I've been working with Windows Azure SQL Database (WASD) on and off for about three years. One common mistake I see with WASD deployments is that users don't think of it is a distinct platform from SQL Server. They tend to view it as if it were any other instance (or version) of SQL Server. This usually comes back to haunt those users later.
When I hear stories about folks that tried to migrate to WASD with a brute-force-single-click and failed, I ask several follow up questions. I have found a common pattern in the answers: lack of strategy.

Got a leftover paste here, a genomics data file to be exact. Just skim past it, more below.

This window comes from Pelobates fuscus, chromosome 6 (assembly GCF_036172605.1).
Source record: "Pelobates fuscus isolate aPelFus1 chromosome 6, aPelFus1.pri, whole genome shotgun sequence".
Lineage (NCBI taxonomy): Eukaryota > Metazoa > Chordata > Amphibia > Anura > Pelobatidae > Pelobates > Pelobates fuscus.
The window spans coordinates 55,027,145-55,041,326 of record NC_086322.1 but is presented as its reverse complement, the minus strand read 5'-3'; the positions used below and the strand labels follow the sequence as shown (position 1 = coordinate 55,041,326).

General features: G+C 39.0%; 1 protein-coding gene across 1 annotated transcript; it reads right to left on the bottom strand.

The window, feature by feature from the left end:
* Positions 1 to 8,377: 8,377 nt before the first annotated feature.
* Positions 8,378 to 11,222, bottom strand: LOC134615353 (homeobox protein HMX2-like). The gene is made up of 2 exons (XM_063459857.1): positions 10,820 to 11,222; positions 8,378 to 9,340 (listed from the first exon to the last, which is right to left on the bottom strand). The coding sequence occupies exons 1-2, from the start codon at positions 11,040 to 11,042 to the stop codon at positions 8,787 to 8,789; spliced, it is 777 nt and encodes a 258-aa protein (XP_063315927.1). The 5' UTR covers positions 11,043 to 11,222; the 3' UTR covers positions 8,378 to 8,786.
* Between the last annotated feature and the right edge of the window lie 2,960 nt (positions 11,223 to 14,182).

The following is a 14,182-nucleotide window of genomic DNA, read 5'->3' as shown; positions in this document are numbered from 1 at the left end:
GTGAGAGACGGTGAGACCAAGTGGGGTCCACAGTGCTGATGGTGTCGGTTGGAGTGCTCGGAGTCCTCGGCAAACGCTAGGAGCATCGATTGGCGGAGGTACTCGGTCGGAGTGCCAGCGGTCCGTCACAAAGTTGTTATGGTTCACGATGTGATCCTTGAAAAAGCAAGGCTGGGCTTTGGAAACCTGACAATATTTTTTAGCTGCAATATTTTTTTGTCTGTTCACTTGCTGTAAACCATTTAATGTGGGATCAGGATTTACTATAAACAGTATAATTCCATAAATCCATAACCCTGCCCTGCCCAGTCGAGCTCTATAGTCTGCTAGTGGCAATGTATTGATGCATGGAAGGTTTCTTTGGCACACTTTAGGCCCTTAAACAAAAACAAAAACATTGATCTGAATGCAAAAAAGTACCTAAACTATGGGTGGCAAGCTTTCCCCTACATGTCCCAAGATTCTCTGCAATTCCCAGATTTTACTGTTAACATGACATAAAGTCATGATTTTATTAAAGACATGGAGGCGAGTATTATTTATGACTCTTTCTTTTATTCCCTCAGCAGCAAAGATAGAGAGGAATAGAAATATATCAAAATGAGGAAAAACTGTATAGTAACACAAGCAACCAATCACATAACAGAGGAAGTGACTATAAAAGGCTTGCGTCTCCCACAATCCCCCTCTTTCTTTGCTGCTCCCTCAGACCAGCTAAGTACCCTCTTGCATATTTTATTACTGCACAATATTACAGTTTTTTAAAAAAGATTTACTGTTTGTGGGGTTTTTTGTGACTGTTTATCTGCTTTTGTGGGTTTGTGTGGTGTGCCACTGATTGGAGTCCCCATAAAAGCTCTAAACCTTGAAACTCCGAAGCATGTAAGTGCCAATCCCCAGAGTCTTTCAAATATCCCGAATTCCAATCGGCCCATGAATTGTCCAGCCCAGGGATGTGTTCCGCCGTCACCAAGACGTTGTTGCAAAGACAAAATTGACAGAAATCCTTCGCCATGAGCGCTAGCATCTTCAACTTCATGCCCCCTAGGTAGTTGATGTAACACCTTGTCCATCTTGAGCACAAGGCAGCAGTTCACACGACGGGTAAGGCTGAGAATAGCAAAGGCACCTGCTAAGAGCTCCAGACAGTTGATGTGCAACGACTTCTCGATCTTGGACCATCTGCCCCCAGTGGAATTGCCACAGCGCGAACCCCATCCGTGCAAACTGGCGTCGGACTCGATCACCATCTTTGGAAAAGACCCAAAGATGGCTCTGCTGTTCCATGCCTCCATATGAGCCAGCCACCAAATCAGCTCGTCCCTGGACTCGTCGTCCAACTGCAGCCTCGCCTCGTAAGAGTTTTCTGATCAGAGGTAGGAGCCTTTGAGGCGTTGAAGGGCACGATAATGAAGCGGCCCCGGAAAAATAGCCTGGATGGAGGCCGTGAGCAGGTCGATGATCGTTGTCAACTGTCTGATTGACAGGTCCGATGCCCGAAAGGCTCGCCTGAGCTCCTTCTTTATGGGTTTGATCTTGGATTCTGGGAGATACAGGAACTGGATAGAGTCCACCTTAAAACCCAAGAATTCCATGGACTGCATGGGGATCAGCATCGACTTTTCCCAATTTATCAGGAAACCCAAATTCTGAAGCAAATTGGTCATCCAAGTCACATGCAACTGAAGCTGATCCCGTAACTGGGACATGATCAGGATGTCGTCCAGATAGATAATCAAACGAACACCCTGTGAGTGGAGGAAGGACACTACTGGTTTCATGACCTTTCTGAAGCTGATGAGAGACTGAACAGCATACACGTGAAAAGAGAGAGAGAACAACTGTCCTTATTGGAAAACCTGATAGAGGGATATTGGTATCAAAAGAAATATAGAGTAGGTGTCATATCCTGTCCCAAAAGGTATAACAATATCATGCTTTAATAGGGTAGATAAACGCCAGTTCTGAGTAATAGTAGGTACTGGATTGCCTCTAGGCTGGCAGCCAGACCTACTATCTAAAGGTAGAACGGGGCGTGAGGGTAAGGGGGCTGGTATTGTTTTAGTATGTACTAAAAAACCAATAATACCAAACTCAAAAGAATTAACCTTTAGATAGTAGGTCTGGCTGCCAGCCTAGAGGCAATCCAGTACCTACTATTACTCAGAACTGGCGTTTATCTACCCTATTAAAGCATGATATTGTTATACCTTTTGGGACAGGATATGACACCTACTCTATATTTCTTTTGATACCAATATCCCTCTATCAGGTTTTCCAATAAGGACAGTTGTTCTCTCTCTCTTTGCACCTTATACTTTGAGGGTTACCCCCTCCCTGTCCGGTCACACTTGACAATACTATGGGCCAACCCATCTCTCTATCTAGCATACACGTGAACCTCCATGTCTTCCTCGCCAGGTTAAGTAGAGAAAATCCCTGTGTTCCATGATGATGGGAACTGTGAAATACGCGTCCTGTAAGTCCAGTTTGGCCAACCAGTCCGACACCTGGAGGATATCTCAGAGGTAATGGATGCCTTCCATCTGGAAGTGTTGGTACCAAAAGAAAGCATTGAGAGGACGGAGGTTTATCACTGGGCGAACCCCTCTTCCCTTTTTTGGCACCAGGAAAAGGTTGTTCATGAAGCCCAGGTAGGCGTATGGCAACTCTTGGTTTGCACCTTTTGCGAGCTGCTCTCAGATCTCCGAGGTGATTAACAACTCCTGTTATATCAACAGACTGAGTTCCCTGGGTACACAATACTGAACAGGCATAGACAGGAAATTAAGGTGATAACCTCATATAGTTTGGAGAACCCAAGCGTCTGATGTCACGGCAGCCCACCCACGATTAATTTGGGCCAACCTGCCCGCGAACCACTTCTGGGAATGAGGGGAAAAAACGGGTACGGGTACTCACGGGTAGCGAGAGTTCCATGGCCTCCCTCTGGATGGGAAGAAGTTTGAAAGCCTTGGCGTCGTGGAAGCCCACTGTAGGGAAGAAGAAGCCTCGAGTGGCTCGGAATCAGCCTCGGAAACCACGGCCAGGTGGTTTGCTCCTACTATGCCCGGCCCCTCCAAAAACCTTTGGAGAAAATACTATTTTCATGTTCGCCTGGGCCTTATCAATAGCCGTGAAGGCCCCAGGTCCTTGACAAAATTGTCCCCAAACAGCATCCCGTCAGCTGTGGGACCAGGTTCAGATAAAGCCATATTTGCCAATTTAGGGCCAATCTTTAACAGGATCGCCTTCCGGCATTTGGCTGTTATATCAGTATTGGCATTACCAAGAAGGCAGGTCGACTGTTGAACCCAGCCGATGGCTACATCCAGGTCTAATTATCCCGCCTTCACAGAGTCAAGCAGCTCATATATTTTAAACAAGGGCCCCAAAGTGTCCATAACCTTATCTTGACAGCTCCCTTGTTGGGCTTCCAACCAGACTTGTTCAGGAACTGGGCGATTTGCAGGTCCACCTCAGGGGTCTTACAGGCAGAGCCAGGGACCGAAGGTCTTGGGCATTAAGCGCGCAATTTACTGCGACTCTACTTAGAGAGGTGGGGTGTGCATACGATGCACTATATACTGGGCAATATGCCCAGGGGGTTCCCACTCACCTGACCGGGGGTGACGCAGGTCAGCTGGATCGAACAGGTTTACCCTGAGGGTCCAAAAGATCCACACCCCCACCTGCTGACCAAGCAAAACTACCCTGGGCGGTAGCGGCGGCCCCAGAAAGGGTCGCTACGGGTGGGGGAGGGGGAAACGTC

I've compiled a list of eight strategies that you must consider when moving to WASD. Failure to plan is the same as planning to fail, and this list is going to keep your WASD project moving forward. I've also put this list into some slides posted to Slideshare, you can view them at the bottom of this page as well.